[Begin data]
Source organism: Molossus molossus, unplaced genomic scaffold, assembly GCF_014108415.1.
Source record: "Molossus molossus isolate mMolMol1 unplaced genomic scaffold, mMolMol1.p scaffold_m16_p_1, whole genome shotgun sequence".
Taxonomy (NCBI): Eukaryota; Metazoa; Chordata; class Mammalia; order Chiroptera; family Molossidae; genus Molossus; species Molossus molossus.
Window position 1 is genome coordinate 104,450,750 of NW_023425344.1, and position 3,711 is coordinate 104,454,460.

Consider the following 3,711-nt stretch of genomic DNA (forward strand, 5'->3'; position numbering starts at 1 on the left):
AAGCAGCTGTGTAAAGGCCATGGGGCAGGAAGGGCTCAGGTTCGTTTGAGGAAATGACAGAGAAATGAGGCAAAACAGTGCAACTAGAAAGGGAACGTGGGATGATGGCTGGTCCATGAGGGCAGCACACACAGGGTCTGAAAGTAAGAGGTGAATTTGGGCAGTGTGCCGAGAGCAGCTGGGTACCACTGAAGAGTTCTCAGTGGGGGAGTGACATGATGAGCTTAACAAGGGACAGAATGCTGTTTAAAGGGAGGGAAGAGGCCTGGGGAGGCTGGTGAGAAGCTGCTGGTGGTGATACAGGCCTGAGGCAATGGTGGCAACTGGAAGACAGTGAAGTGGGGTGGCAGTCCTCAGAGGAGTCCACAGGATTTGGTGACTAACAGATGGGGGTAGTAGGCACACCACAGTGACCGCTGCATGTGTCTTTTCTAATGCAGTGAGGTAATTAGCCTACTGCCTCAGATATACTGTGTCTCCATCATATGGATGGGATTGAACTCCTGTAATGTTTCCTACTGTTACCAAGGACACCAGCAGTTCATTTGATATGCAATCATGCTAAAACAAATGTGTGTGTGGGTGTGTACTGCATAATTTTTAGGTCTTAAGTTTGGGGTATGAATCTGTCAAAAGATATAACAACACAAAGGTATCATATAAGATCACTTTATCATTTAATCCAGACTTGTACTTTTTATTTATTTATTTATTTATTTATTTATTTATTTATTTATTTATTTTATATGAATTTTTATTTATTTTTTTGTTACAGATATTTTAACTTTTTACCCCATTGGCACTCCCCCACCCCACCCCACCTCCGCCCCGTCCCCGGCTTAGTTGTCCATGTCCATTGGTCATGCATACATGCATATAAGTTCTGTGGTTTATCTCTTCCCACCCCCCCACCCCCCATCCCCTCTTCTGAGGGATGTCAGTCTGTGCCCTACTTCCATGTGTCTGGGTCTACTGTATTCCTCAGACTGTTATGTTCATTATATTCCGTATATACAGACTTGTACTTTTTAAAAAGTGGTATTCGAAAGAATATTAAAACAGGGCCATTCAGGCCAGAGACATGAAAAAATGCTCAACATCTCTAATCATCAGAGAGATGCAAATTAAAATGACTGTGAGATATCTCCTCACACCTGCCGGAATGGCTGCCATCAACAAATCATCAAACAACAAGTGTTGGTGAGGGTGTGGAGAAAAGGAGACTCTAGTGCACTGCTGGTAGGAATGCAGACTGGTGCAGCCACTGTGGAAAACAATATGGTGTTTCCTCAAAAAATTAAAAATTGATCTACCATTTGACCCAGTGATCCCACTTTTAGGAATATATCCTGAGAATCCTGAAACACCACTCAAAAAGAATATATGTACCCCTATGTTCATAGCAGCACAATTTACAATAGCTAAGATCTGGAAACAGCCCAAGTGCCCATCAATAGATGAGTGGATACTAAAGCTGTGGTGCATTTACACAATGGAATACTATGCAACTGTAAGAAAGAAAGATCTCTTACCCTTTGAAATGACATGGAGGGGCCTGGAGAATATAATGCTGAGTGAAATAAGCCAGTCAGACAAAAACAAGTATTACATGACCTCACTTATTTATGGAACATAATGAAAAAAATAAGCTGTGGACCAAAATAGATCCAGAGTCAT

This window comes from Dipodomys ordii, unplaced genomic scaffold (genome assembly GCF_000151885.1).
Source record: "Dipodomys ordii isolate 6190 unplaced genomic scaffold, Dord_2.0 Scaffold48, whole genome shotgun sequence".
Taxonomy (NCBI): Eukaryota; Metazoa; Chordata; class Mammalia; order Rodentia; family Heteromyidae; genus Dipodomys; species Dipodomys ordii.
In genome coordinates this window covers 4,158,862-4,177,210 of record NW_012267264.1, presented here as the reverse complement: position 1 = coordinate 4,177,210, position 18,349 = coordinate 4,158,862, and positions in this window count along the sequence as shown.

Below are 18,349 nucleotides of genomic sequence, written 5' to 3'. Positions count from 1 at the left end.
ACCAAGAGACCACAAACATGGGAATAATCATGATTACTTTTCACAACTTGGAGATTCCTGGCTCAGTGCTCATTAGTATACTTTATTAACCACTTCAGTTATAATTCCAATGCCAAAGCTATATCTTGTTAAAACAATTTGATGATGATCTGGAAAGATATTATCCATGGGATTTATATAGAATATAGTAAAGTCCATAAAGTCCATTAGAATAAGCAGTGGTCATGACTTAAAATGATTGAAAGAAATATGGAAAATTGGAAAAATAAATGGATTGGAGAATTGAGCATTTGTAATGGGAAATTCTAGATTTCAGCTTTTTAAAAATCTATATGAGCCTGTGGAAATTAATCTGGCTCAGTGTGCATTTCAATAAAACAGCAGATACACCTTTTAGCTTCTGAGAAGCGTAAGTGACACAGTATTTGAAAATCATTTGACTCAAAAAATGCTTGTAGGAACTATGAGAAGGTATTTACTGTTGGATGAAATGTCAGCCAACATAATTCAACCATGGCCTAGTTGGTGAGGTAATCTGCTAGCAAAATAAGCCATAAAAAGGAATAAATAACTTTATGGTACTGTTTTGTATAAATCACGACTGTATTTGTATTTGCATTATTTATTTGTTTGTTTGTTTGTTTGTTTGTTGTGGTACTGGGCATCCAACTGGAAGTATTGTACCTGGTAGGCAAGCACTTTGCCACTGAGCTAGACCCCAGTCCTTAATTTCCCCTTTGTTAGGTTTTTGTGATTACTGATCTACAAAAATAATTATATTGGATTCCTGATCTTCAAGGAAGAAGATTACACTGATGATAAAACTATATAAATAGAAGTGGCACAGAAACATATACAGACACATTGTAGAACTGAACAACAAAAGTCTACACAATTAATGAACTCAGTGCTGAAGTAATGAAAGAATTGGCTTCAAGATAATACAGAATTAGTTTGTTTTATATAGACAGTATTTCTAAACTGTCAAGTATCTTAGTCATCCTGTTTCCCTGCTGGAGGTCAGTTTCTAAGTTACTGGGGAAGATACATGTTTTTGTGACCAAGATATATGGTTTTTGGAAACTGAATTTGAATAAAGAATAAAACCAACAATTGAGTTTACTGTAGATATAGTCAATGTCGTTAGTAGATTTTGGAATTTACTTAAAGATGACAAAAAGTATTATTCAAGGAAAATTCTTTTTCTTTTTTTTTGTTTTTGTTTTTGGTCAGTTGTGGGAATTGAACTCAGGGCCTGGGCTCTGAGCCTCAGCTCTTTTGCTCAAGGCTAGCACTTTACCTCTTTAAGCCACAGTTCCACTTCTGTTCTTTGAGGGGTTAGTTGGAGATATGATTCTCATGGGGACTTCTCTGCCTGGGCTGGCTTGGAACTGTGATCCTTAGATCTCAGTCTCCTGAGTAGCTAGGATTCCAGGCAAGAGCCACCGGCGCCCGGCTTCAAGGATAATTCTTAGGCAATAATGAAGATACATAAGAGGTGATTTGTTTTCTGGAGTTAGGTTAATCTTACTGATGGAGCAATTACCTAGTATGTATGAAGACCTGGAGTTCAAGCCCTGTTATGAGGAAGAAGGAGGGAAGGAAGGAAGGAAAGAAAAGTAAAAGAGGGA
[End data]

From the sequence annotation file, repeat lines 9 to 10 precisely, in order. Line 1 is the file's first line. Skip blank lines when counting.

Taxonomy (NCBI): Eukaryota; Metazoa; Chordata; class Mammalia; order Rodentia; family Heteromyidae; genus Dipodomys; species Dipodomys ordii.
In genome coordinates this window covers 4,158,862-4,177,210 of record NW_012267264.1, presented here as the reverse complement: position 1 = coordinate 4,177,210, position 18,349 = coordinate 4,158,862, and positions in this window count along the sequence as shown.